MMM05
Commodifying urban poverty, social exclusion and marginalisation: spatial and social consequences (IUAES Commission on Urban Anthropology)

Convenors:
Eveline Dürr (Ludwig-Maximilians-Universität Munich)
Rivke Jaffe (University of Amsterdam)
Location:
Alan Turing Building G207
Start time:
8 August, 2013 at 9:00
Session slots:
2

Short abstract:

This panel investigates the effects of increasing commodification and global representation of the urban poor and their spaces. What are the consequences for cities and their dwellers when poverty and decay are turned into fashionable tourist experiences?

Long abstract:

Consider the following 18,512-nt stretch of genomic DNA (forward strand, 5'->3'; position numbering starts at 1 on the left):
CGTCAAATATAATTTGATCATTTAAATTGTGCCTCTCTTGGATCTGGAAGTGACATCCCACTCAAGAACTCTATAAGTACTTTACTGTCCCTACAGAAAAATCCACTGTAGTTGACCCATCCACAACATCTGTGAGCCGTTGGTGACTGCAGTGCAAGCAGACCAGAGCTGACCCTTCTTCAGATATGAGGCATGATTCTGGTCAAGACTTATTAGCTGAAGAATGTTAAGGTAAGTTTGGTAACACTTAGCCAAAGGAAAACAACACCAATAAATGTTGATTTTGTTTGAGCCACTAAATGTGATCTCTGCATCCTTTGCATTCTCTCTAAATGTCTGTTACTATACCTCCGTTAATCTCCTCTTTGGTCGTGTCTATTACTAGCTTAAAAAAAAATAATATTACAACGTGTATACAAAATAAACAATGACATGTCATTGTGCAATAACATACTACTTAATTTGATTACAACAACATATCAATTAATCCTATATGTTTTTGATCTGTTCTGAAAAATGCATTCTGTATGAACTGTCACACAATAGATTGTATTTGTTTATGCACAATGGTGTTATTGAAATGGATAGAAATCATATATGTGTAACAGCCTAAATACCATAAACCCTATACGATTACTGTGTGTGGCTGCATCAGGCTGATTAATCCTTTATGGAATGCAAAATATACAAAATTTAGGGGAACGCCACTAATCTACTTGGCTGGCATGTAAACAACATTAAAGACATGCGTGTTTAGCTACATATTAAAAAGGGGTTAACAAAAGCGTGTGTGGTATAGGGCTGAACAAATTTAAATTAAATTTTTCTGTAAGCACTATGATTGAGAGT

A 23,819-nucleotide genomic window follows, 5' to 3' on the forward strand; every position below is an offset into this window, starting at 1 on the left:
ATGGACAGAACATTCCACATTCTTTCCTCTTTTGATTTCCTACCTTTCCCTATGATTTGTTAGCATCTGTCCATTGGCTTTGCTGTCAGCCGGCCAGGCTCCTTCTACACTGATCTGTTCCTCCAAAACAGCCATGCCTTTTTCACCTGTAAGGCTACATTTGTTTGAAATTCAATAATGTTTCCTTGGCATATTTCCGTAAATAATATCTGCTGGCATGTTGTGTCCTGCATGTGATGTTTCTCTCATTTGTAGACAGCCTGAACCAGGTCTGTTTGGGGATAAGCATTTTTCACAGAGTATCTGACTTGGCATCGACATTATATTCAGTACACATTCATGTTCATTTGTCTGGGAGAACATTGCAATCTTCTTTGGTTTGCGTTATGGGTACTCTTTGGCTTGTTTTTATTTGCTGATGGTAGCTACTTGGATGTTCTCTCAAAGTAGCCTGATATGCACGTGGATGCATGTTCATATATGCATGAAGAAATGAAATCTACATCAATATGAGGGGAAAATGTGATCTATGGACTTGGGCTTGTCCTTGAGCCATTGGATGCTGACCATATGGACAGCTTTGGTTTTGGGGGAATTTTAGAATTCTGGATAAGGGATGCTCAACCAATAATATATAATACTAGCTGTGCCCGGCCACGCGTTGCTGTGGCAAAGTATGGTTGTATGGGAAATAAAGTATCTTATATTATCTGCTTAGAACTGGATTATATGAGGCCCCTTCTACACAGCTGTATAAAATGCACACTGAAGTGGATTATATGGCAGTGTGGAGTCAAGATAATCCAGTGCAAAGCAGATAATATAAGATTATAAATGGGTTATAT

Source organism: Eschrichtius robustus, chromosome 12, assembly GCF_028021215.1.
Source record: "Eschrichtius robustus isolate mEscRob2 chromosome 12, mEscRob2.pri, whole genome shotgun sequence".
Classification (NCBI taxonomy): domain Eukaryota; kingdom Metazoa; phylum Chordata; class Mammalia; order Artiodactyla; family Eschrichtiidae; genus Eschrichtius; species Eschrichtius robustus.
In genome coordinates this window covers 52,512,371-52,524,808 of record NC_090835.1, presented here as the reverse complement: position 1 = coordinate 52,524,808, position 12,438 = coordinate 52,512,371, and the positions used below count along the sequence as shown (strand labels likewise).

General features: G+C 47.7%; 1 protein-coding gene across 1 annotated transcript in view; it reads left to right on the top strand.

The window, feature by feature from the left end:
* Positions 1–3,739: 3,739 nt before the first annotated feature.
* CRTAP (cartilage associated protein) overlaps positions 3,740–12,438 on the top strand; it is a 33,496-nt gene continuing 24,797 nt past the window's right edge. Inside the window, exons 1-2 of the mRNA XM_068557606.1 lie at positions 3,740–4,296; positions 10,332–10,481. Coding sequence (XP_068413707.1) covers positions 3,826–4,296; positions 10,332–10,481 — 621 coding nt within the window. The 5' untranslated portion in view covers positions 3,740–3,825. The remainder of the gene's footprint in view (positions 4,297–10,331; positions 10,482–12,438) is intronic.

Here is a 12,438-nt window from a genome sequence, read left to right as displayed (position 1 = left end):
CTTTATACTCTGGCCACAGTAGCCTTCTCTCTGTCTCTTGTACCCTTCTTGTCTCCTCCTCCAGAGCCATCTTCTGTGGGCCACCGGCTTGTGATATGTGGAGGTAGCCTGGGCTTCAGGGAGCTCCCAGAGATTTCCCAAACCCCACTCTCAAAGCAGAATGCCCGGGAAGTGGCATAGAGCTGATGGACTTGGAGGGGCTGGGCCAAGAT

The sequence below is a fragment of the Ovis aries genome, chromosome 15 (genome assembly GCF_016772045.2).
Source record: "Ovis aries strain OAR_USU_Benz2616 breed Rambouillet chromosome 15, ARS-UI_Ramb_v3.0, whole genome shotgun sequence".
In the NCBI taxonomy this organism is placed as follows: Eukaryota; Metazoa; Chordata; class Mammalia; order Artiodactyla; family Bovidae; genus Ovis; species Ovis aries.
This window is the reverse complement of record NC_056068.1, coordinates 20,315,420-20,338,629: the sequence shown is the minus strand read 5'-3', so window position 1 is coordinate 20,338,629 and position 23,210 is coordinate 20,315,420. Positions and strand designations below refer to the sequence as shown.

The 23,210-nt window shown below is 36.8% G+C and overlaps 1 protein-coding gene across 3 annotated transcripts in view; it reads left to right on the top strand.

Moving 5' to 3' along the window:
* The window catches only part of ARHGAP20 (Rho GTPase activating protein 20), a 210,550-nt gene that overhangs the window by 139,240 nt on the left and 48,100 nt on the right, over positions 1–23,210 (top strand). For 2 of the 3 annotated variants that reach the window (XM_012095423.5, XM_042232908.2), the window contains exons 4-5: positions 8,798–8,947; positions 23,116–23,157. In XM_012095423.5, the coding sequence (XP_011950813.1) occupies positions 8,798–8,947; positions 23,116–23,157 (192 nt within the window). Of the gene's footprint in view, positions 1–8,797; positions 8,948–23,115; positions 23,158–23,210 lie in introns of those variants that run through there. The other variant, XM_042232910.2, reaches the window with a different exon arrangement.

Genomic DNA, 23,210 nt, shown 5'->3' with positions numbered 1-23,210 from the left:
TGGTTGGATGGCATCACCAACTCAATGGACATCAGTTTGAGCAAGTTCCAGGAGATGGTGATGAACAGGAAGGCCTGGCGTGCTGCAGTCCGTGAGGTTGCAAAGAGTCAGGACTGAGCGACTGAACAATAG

This panel investigates the effects of increasing commodification and global representation of the urban poor and their spaces. While many cities are eager to "clean" their central spaces and move beggars, street children and other "undesirable" citizens out in order to present a favourable image to visitors and potential investors, others draw attention to poverty and market no-go areas, gang life, slums and other poverty-ridden urban areas as tourist destinations. While these socio-spaces were previously banned from the city's representation, they are now tentatively included as parts of the urban environment. Tourists seem to be keen to move into these spaces, yet in a controlled way. The consequences of these globally prevalent urban practices are manifold yet have hardly been investigated empirically, less in a comparative perspective. This panel examines the ways tourism intersects with spaces of urban misery and their representation. It seeks to understand how the commodification and circulation of representations of the poor and their spaces affects city imaginaries, urban space, local economies and social relations. By emphasizing actors and socio-spatial dimensions, this panel includes a performative understanding of these practices and thus goes beyond the analysis of representation strategies. What are the consequences for cities and their dwellers when poverty is turned into fashionable tourist experiences? How are cities transformed by these processes and how are social relationships reconfigured in these spaces of encounter? Who actually benefits when social inequality becomes part of the city's spatial perception and place promotion? Papers addressing these aspects are welcome.